This seems to be the time to talk Spanish. In my case that would definitely have to be “un poco Espanol” or whatever is the correct spelling. The Calhoun County Museum has a fine Tejano exhibition for the next few months. The State of Texas has recently dedicated a Tejano statue type exhibit in Austin. Port Lavaca has this Culture and Cuisine series going where you can hear Tejano music along with other styles. That is part of the new Culture and Cuisine effort that was started this year and is planned to be an annual event.

Tejano is an interesting word that has evolved over the years in the Spanish language. Spanish has grown since the number of people who speak it has grown exponentially since Columbus sailed this direction in 1492. At that time Spanish speakers lived on the Iberian Peninsula and that was all. Nowadays it is third on the list of world languages. Most of us know that the Spanish settled in and colonized Central and South America with an extension up into our area and other parts of the Southwest of what would become the United States.

Their conquistadors traveled north and east from Mexico. The conquistadors got up around Caddo Lake and the Caddo Indians by 1540. Those Indians called the Spanish “tayshas’” which meant friend to them. That might have been a mistake on the Indians part.. At any rate the Spanish translated that to Tejas and the name stuck. Oh, we put the X in place of the j , but that is what different folks do when they adopt foreign words.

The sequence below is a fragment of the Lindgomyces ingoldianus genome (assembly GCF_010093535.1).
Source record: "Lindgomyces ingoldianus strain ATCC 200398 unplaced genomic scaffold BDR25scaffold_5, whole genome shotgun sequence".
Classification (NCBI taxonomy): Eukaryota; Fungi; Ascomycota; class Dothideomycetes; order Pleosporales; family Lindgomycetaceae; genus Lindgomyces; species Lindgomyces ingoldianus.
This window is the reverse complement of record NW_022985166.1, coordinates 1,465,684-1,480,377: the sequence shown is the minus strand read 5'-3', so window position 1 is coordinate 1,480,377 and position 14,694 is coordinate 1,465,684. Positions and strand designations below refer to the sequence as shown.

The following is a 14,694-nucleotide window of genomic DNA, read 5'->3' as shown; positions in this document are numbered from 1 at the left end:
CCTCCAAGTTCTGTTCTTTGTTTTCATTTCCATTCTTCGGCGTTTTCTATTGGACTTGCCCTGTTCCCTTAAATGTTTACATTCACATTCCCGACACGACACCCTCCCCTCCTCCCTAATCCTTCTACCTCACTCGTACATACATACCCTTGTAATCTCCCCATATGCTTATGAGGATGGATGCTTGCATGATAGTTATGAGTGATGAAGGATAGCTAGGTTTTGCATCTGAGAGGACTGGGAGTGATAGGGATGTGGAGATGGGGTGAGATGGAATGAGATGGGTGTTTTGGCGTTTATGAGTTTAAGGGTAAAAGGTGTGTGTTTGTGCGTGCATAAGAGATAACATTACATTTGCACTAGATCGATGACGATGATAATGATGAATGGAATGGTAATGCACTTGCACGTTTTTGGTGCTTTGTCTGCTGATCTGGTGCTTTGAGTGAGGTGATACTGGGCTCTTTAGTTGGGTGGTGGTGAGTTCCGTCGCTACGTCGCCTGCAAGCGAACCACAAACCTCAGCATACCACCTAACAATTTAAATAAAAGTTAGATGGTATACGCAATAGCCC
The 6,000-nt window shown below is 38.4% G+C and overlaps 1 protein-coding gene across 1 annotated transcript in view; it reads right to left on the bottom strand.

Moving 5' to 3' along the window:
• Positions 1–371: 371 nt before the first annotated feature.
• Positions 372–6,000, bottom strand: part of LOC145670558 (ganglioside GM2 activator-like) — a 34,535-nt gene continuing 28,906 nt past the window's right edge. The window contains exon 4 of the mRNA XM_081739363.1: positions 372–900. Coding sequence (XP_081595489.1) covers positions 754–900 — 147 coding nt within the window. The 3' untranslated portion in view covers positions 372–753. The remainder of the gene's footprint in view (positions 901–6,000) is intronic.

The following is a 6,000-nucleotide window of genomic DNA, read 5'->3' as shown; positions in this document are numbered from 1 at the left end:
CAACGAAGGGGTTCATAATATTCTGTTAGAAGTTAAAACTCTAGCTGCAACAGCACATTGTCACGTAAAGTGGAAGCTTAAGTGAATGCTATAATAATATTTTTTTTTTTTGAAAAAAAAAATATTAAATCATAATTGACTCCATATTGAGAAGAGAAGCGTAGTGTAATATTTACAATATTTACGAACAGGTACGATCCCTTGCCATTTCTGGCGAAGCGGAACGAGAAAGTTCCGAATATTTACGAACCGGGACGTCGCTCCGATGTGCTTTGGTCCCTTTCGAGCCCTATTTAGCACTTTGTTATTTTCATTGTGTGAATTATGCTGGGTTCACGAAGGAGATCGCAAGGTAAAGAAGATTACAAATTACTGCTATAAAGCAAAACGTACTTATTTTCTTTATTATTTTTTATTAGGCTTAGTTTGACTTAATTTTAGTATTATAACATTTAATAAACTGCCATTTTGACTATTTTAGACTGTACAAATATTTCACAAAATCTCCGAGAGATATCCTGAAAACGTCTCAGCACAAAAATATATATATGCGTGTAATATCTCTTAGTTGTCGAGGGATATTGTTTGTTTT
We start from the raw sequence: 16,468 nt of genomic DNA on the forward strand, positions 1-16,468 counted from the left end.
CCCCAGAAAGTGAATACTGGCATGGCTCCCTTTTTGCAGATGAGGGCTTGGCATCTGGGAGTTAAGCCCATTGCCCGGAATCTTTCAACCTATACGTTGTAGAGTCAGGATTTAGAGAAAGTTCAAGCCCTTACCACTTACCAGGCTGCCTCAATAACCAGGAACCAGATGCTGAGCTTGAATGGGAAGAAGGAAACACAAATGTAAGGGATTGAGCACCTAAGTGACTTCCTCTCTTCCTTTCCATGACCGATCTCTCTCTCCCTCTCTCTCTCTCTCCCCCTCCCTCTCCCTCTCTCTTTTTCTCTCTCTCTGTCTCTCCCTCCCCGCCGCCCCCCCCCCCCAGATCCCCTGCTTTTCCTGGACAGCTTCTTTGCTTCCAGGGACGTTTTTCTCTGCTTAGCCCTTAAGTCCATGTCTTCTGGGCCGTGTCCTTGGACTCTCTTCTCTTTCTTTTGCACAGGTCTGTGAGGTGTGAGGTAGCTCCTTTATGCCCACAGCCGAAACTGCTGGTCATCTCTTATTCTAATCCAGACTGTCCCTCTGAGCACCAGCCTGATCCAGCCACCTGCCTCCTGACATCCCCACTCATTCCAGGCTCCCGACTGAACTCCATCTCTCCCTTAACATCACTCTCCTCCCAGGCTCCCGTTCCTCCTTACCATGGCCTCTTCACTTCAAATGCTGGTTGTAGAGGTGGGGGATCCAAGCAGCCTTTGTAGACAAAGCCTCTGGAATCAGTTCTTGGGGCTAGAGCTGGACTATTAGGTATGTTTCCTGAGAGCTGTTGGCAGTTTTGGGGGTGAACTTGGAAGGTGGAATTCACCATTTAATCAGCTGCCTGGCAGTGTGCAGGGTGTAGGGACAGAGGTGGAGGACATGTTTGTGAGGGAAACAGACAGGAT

So in Spanish colonial days the term meant those folks who lived on the other side of the Rio Grande in “Tejas”. It is no harder for even this un poco guy to translate tejas into tejano. Certainly it was no harder than Texas into Texan.

Then as Mexico began to rule their own destiny and they allowed Anglo folks like Stephen Austin to settle in the territory, things began to change. For a while in the 1800’s the term Tejano meant Spanish speaking Texans and other Europeans who were Hispanicized.

It might be pointed out that in the war for independence against Santa Anna all the people on the winning side weren’t Anglos. Some of the native Mexicans were against his policies. For a starter, go up to Sequin, Texas and see the statue and read the story of Juan Sequin. He was a very important, some say hero, on our side in that war.

In the present day Tejano has a broader meaning. Generally it describes a Texan who has Mexican ancestry. The term is also used to describe certain music, some foods; the term Tex Mex might apply.

That is one of the ideas of the Tejano efforts that are in the forefront these days. They all point to the fact that we represent many different people and places in the world and Tejanos are a part of our history.

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